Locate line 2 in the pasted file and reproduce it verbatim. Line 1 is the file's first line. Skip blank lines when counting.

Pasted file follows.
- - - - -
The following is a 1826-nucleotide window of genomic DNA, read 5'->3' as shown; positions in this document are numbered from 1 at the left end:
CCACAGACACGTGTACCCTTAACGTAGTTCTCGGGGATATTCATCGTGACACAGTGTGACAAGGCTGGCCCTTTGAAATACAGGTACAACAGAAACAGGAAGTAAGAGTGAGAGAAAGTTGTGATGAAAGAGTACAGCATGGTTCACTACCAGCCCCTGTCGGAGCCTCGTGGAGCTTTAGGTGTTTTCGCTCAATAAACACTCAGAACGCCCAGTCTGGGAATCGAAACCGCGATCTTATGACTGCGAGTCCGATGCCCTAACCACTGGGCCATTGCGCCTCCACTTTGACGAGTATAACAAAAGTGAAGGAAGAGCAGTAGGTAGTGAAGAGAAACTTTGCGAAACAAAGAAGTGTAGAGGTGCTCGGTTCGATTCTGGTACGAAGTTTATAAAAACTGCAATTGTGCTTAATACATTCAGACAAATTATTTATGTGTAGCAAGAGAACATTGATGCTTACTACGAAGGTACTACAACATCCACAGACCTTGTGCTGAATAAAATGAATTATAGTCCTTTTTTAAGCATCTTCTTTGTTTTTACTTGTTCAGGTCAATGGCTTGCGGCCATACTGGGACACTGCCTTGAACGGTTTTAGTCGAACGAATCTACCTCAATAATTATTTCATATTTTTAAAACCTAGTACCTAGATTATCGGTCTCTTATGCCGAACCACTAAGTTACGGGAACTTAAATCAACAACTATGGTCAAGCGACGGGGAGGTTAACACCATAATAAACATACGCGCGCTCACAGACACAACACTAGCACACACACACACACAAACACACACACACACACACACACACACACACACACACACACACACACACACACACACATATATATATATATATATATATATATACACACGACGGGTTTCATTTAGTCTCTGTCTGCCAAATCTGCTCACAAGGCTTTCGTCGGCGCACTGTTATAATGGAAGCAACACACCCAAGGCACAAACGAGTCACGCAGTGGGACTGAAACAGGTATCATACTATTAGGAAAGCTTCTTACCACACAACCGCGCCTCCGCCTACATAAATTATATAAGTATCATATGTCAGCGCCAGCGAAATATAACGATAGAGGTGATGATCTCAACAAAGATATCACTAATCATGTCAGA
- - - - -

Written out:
CCACAGACACGTGTACCCTTAACGTAGTTCTCGGGGATATTCATCGTGACACAGTGTGACAAGGCTGGCCCTTTGAAATACAGGTACAACAGAAACAGGAAGTAAGAGTGAGAGAAAGTTGTGATGAAAGAGTACAGCATGGTTCACTACCAGCCCCTGTCGGAGCCTCGTGGAGCTTTAGGTGTTTTCGCTCAATAAACACTCAGAACGCCCAGTCTGGGAATCGAAACCGCGATCTTATGACTGCGAGTCCGATGCCCTAACCACTGGGCCATTGCGCCTCCACTTTGACGAGTATAACAAAAGTGAAGGAAGAGCAGTAGGTAGTGAAGAGAAACTTTGCGAAACAAAGAAGTGTAGAGGTGCTCGGTTCGATTCTGGTACGAAGTTTATAAAAACTGCAATTGTGCTTAATACATTCAGACAAATTATTTATGTGTAGCAAGAGAACATTGATGCTTACTACGAAGGTACTACAACATCCACAGACCTTGTGCTGAATAAAATGAATTATAGTCCTTTTTTAAGCATCTTCTTTGTTTTTACTTGTTCAGGTCAATGGCTTGCGGCCATACTGGGACACTGCCTTGAACGGTTTTAGTCGAACGAATCTACCTCAATAATTATTTCATATTTTTAAAACCTAGTACCTAGATTATCGGTCTCTTATGCCGAACCACTAAGTTACGGGAACTTAAATCAACAACTATGGTCAAGCGACGGGGAGGTTAACACCATAATAAACATACGCGCGCTCACAGACACAACACTAGCACACACACACACACAAACACACACACACACACACACACACACACACACACACACACACACACACACACACACATATATATATATATATATATATATATACACACGACGGGTTTCATTTAGTCTCTGTCTGCCAAATCTGCTCACAAGGCTTTCGTCGGCGCACTGTTATAATGGAAGCAACACACCCAAGGCACAAACGAGTCACGCAGTGGGACTGAAACAGGTATCATACTATTAGGAAAGCTTCTTACCACACAACCGCGCCTCCGCCTACATAAATTATATAAGTATCATATGTCAGCGCCAGCGAAATATAACGATAGAGGTGATGATCTCAACAAAGATATCACTAATCATGTCAGA